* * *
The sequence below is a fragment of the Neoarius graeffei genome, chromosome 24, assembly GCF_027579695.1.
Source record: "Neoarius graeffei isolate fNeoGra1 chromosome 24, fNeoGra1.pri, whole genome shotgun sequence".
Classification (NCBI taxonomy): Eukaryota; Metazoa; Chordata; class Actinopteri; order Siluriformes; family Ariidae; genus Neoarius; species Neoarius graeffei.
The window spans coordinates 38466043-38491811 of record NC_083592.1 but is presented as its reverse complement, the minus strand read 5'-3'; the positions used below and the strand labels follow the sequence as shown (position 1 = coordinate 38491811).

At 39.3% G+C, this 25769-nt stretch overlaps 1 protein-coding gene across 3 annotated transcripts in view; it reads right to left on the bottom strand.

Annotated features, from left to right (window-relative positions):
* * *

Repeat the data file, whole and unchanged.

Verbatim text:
The sequence below is a fragment of the Neoarius graeffei genome, chromosome 24, assembly GCF_027579695.1.
Source record: "Neoarius graeffei isolate fNeoGra1 chromosome 24, fNeoGra1.pri, whole genome shotgun sequence".
Classification (NCBI taxonomy): Eukaryota; Metazoa; Chordata; class Actinopteri; order Siluriformes; family Ariidae; genus Neoarius; species Neoarius graeffei.
The window spans coordinates 38466043-38491811 of record NC_083592.1 but is presented as its reverse complement, the minus strand read 5'-3'; the positions used below and the strand labels follow the sequence as shown (position 1 = coordinate 38491811).

At 39.3% G+C, this 25769-nt stretch overlaps 1 protein-coding gene across 3 annotated transcripts in view; it reads right to left on the bottom strand.

Annotated features, from left to right (window-relative positions):